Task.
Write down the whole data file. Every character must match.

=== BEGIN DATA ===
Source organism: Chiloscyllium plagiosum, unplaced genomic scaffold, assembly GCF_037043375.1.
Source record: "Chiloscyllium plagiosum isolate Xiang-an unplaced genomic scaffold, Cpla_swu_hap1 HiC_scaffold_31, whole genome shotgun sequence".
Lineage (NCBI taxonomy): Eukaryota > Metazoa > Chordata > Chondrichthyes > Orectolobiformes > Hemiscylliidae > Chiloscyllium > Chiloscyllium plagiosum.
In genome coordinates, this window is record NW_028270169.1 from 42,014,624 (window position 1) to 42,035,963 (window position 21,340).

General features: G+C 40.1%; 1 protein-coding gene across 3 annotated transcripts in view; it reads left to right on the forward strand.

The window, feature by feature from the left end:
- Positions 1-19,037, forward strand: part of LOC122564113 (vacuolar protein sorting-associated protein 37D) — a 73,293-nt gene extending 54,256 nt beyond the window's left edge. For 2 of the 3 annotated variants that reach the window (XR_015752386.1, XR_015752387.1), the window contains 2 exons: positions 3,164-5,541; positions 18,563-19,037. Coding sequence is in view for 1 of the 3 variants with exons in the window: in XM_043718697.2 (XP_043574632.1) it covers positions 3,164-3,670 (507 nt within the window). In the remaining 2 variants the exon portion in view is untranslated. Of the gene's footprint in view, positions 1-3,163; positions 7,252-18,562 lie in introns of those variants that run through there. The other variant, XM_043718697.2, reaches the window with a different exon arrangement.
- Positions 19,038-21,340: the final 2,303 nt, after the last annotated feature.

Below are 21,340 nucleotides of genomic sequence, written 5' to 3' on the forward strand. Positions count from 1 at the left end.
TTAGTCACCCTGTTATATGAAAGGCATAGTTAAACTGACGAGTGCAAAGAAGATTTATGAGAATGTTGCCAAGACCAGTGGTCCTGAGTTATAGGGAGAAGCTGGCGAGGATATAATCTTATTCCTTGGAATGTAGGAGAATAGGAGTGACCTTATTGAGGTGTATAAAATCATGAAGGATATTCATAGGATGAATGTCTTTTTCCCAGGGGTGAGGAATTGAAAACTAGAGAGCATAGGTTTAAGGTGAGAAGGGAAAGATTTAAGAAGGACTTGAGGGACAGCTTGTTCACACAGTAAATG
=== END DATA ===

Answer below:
Source organism: Chiloscyllium plagiosum, unplaced genomic scaffold, assembly GCF_037043375.1.
Source record: "Chiloscyllium plagiosum isolate Xiang-an unplaced genomic scaffold, Cpla_swu_hap1 HiC_scaffold_31, whole genome shotgun sequence".
Lineage (NCBI taxonomy): Eukaryota > Metazoa > Chordata > Chondrichthyes > Orectolobiformes > Hemiscylliidae > Chiloscyllium > Chiloscyllium plagiosum.
In genome coordinates, this window is record NW_028270169.1 from 42,014,624 (window position 1) to 42,035,963 (window position 21,340).

General features: G+C 40.1%; 1 protein-coding gene across 3 annotated transcripts in view; it reads left to right on the forward strand.

The window, feature by feature from the left end:
- Positions 1-19,037, forward strand: part of LOC122564113 (vacuolar protein sorting-associated protein 37D) — a 73,293-nt gene extending 54,256 nt beyond the window's left edge. For 2 of the 3 annotated variants that reach the window (XR_015752386.1, XR_015752387.1), the window contains 2 exons: positions 3,164-5,541; positions 18,563-19,037. Coding sequence is in view for 1 of the 3 variants with exons in the window: in XM_043718697.2 (XP_043574632.1) it covers positions 3,164-3,670 (507 nt within the window). In the remaining 2 variants the exon portion in view is untranslated. Of the gene's footprint in view, positions 1-3,163; positions 7,252-18,562 lie in introns of those variants that run through there. The other variant, XM_043718697.2, reaches the window with a different exon arrangement.
- Positions 19,038-21,340: the final 2,303 nt, after the last annotated feature.

Below are 21,340 nucleotides of genomic sequence, written 5' to 3' on the forward strand. Positions count from 1 at the left end.
TTAGTCACCCTGTTATATGAAAGGCATAGTTAAACTGACGAGTGCAAAGAAGATTTATGAGAATGTTGCCAAGACCAGTGGTCCTGAGTTATAGGGAGAAGCTGGCGAGGATATAATCTTATTCCTTGGAATGTAGGAGAATAGGAGTGACCTTATTGAGGTGTATAAAATCATGAAGGATATTCATAGGATGAATGTCTTTTTCCCAGGGGTGAGGAATTGAAAACTAGAGAGCATAGGTTTAAGGTGAGAAGGGAAAGATTTAAGAAGGACTTGAGGGACAGCTTGTTCACACAGTAAATG